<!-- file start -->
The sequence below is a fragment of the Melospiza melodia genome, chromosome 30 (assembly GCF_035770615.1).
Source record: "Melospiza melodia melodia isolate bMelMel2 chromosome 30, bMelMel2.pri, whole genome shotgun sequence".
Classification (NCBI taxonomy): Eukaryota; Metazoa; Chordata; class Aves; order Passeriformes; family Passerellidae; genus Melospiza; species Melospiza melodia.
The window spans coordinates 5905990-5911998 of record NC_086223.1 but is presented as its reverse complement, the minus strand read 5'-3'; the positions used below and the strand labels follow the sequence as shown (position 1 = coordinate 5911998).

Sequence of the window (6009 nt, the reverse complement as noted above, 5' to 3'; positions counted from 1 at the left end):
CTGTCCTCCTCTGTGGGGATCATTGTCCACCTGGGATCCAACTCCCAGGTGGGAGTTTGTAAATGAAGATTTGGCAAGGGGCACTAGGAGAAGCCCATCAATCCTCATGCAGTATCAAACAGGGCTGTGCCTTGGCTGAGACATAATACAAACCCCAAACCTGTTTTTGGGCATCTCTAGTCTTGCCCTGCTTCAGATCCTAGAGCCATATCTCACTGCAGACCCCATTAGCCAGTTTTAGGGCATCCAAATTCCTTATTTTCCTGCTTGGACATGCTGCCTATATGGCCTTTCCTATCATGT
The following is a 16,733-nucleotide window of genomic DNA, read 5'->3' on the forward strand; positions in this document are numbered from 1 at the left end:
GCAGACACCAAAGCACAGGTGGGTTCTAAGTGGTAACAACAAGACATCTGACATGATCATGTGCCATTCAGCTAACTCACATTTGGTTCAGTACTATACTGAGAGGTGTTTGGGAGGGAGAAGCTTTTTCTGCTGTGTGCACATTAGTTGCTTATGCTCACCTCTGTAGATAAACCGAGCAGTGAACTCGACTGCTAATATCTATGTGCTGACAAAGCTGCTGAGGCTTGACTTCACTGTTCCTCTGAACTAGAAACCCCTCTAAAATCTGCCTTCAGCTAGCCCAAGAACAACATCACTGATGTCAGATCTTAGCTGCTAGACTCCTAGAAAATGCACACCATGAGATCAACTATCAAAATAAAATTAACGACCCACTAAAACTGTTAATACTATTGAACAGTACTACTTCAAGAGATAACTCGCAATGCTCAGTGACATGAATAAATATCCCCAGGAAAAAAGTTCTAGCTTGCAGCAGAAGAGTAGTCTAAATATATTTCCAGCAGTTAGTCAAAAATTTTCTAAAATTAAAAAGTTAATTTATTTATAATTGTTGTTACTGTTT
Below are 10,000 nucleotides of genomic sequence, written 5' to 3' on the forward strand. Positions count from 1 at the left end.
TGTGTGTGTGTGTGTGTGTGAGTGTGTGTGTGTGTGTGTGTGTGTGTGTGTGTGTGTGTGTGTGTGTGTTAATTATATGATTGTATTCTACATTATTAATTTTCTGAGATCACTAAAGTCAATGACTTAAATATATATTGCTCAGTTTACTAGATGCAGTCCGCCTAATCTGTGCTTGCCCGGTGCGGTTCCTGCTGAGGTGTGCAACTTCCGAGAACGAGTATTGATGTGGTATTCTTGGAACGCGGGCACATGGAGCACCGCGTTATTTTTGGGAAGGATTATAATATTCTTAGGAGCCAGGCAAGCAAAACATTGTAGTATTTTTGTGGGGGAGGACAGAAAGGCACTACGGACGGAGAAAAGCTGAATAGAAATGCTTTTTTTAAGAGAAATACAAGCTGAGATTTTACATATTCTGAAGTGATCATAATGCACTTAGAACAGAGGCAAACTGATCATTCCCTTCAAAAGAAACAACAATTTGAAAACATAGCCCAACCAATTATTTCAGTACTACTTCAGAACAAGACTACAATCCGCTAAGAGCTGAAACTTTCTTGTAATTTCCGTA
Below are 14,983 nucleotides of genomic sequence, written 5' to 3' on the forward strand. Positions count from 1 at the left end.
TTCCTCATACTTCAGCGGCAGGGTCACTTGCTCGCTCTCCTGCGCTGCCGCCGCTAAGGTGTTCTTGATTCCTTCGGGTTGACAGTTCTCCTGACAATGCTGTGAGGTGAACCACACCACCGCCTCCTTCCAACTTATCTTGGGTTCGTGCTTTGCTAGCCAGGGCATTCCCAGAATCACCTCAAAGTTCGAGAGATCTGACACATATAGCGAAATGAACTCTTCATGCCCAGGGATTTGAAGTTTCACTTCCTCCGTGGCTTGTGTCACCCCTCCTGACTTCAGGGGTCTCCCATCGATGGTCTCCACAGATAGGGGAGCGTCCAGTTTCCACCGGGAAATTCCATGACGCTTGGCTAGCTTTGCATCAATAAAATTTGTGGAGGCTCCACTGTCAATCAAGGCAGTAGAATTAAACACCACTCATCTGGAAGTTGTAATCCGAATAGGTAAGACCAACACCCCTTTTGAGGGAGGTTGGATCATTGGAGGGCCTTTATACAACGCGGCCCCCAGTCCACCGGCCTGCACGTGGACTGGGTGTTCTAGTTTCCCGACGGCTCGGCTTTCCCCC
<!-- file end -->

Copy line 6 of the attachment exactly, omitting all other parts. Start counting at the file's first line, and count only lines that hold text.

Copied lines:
CTGTCCTCCTCTGTGGGGATCATTGTCCACCTGGGATCCAACTCCCAGGTGGGAGTTTGTAAATGAAGATTTGGCAAGGGGCACTAGGAGAAGCCCATCAATCCTCATGCAGTATCAAACAGGGCTGTGCCTTGGCTGAGACATAATACAAACCCCAAACCTGTTTTTGGGCATCTCTAGTCTTGCCCTGCTTCAGATCCTAGAGCCATATCTCACTGCAGACCCCATTAGCCAGTTTTAGGGCATCCAAATTCCTTATTTTCCTGCTTGGACATGCTGCCTATATGGCCTTTCCTATCATGT